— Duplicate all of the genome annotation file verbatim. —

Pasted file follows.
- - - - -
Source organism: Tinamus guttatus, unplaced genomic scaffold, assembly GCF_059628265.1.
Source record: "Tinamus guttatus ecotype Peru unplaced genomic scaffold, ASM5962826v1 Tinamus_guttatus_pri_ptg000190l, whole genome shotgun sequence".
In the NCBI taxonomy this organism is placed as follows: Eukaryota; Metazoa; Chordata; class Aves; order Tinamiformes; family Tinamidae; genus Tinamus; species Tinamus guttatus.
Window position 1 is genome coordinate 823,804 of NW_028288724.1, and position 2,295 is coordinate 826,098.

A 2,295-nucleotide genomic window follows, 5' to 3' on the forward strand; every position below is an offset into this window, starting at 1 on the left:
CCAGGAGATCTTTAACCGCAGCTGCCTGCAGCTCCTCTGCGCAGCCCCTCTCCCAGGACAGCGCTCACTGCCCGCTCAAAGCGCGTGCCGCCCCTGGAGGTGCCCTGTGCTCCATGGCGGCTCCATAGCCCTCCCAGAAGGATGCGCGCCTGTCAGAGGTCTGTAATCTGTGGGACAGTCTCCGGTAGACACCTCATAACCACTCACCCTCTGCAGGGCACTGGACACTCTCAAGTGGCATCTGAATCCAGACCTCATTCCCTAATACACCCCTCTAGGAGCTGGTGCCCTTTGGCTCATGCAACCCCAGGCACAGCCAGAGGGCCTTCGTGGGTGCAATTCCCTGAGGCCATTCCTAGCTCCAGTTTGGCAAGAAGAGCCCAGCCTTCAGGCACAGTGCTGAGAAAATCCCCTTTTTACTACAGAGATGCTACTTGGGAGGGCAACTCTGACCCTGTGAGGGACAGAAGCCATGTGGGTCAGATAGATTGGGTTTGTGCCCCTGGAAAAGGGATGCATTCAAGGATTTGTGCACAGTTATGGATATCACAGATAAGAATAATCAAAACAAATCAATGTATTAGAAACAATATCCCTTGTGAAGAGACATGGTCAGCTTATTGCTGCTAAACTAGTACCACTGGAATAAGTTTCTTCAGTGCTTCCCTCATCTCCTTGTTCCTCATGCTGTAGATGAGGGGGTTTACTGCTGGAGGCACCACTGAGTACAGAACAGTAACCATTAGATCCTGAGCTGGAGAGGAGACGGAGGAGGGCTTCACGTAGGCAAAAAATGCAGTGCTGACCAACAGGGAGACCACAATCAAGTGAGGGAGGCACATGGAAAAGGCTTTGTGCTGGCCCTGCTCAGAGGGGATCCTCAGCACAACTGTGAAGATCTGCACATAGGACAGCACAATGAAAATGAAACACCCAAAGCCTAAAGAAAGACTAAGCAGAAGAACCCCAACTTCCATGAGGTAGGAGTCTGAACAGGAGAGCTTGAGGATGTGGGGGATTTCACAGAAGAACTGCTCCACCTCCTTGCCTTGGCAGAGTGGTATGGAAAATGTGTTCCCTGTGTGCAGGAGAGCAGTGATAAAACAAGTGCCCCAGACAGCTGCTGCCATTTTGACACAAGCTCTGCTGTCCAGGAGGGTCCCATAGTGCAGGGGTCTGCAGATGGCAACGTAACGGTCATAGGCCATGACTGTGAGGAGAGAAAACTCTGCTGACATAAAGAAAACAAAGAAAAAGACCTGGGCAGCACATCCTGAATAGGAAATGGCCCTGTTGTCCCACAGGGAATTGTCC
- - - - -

Source organism: Tinamus guttatus, unplaced genomic scaffold, assembly GCF_059628265.1.
Source record: "Tinamus guttatus ecotype Peru unplaced genomic scaffold, ASM5962826v1 Tinamus_guttatus_pri_ptg000190l, whole genome shotgun sequence".
In the NCBI taxonomy this organism is placed as follows: Eukaryota; Metazoa; Chordata; class Aves; order Tinamiformes; family Tinamidae; genus Tinamus; species Tinamus guttatus.
Window position 1 is genome coordinate 823,804 of NW_028288724.1, and position 2,295 is coordinate 826,098.

A 2,295-nucleotide genomic window follows, 5' to 3' on the forward strand; every position below is an offset into this window, starting at 1 on the left:
CCAGGAGATCTTTAACCGCAGCTGCCTGCAGCTCCTCTGCGCAGCCCCTCTCCCAGGACAGCGCTCACTGCCCGCTCAAAGCGCGTGCCGCCCCTGGAGGTGCCCTGTGCTCCATGGCGGCTCCATAGCCCTCCCAGAAGGATGCGCGCCTGTCAGAGGTCTGTAATCTGTGGGACAGTCTCCGGTAGACACCTCATAACCACTCACCCTCTGCAGGGCACTGGACACTCTCAAGTGGCATCTGAATCCAGACCTCATTCCCTAATACACCCCTCTAGGAGCTGGTGCCCTTTGGCTCATGCAACCCCAGGCACAGCCAGAGGGCCTTCGTGGGTGCAATTCCCTGAGGCCATTCCTAGCTCCAGTTTGGCAAGAAGAGCCCAGCCTTCAGGCACAGTGCTGAGAAAATCCCCTTTTTACTACAGAGATGCTACTTGGGAGGGCAACTCTGACCCTGTGAGGGACAGAAGCCATGTGGGTCAGATAGATTGGGTTTGTGCCCCTGGAAAAGGGATGCATTCAAGGATTTGTGCACAGTTATGGATATCACAGATAAGAATAATCAAAACAAATCAATGTATTAGAAACAATATCCCTTGTGAAGAGACATGGTCAGCTTATTGCTGCTAAACTAGTACCACTGGAATAAGTTTCTTCAGTGCTTCCCTCATCTCCTTGTTCCTCATGCTGTAGATGAGGGGGTTTACTGCTGGAGGCACCACTGAGTACAGAACAGTAACCATTAGATCCTGAGCTGGAGAGGAGACGGAGGAGGGCTTCACGTAGGCAAAAAATGCAGTGCTGACCAACAGGGAGACCACAATCAAGTGAGGGAGGCACATGGAAAAGGCTTTGTGCTGGCCCTGCTCAGAGGGGATCCTCAGCACAACTGTGAAGATCTGCACATAGGACAGCACAATGAAAATGAAACACCCAAAGCCTAAAGAAAGACTAAGCAGAAGAACCCCAACTTCCATGAGGTAGGAGTCTGAACAGGAGAGCTTGAGGATGTGGGGGATTTCACAGAAGAACTGCTCCACCTCCTTGCCTTGGCAGAGTGGTATGGAAAATGTGTTCCCTGTGTGCAGGAGAGCAGTGATAAAACAAGTGCCCCAGACAGCTGCTGCCATTTTGACACAAGCTCTGCTGTCCAGGAGGGTCCCATAGTGCAGGGGTCTGCAGATGGCAACGTAACGGTCATAGGCCATGACTGTGAGGAGAGAAAACTCTGCTGACATAAAGAAAACAAAGAAAAAGACCTGGGCAGCACATCCTGAATAGGAAATGGCCCTGTTGTCCCACAGGGAATTGTCC